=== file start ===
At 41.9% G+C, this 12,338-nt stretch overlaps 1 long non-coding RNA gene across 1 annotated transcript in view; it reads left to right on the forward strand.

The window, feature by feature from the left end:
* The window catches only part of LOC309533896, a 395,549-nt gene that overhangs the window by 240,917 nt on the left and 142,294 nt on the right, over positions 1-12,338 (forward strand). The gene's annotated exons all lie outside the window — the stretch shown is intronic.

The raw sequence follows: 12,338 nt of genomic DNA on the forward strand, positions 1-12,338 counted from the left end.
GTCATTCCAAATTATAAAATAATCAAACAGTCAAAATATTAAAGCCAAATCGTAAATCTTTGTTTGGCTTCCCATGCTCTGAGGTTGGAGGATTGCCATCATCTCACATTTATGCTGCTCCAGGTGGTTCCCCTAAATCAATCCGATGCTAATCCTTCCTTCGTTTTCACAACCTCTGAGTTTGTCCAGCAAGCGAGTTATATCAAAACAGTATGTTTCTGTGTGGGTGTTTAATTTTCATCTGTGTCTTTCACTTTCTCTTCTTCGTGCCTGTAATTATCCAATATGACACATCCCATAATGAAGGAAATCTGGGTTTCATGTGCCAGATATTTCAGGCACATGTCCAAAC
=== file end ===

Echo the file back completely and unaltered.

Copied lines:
At 41.9% G+C, this 12,338-nt stretch overlaps 1 long non-coding RNA gene across 1 annotated transcript in view; it reads left to right on the forward strand.

The window, feature by feature from the left end:
* The window catches only part of LOC309533896, a 395,549-nt gene that overhangs the window by 240,917 nt on the left and 142,294 nt on the right, over positions 1-12,338 (forward strand). The gene's annotated exons all lie outside the window — the stretch shown is intronic.

The raw sequence follows: 12,338 nt of genomic DNA on the forward strand, positions 1-12,338 counted from the left end.
GTCATTCCAAATTATAAAATAATCAAACAGTCAAAATATTAAAGCCAAATCGTAAATCTTTGTTTGGCTTCCCATGCTCTGAGGTTGGAGGATTGCCATCATCTCACATTTATGCTGCTCCAGGTGGTTCCCCTAAATCAATCCGATGCTAATCCTTCCTTCGTTTTCACAACCTCTGAGTTTGTCCAGCAAGCGAGTTATATCAAAACAGTATGTTTCTGTGTGGGTGTTTAATTTTCATCTGTGTCTTTCACTTTCTCTTCTTCGTGCCTGTAATTATCCAATATGACACATCCCATAATGAAGGAAATCTGGGTTTCATGTGCCAGATATTTCAGGCACATGTCCAAAC